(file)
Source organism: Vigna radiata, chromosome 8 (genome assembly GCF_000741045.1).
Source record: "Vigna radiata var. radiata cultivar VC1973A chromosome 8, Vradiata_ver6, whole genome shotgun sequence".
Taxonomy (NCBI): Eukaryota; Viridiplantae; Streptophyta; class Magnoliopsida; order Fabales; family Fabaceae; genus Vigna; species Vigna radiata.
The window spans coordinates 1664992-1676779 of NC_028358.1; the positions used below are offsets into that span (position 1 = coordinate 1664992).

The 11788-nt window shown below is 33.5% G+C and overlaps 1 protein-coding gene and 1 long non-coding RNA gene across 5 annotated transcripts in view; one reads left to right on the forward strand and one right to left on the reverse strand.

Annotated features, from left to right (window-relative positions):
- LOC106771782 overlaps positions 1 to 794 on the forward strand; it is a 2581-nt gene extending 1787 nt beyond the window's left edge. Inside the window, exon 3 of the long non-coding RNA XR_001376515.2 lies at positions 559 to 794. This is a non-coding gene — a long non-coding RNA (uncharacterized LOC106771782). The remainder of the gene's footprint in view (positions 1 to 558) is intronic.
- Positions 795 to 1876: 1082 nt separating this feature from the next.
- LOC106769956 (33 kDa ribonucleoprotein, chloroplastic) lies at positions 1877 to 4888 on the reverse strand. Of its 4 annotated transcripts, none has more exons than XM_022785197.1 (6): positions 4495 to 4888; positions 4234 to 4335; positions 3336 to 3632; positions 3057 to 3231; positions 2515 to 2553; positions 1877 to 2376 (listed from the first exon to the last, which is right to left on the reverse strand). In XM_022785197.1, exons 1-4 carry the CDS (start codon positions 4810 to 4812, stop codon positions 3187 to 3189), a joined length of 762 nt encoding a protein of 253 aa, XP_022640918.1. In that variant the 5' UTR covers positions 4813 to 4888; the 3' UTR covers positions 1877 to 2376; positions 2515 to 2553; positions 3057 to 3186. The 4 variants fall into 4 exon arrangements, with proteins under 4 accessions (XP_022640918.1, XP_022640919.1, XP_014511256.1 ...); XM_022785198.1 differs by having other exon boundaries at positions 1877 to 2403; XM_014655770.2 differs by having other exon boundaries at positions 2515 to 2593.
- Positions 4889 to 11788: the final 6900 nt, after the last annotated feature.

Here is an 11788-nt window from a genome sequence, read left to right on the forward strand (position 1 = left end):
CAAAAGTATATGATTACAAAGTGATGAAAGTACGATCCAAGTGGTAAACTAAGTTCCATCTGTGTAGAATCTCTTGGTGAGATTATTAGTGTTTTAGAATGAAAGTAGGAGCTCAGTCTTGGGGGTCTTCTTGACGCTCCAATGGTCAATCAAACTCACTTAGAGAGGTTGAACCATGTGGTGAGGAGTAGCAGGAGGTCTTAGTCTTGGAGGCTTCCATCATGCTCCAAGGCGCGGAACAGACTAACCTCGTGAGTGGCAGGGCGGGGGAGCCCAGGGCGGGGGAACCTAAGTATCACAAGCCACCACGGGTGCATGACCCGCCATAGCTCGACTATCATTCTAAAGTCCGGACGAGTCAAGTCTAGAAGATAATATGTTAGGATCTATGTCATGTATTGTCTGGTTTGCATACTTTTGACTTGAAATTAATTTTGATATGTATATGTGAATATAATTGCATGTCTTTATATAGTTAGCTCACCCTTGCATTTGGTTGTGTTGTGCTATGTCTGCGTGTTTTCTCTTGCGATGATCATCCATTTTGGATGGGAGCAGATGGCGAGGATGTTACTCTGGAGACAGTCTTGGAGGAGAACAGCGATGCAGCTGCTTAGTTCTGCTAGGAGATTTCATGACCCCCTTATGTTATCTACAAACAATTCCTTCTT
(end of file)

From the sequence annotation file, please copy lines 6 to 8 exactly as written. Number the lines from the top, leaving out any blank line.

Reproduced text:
Annotated features, from left to right (window-relative positions):
- LOC106771782 overlaps positions 1 to 794 on the forward strand; it is a 2581-nt gene extending 1787 nt beyond the window's left edge. Inside the window, exon 3 of the long non-coding RNA XR_001376515.2 lies at positions 559 to 794. This is a non-coding gene — a long non-coding RNA (uncharacterized LOC106771782). The remainder of the gene's footprint in view (positions 1 to 558) is intronic.
- Positions 795 to 1876: 1082 nt separating this feature from the next.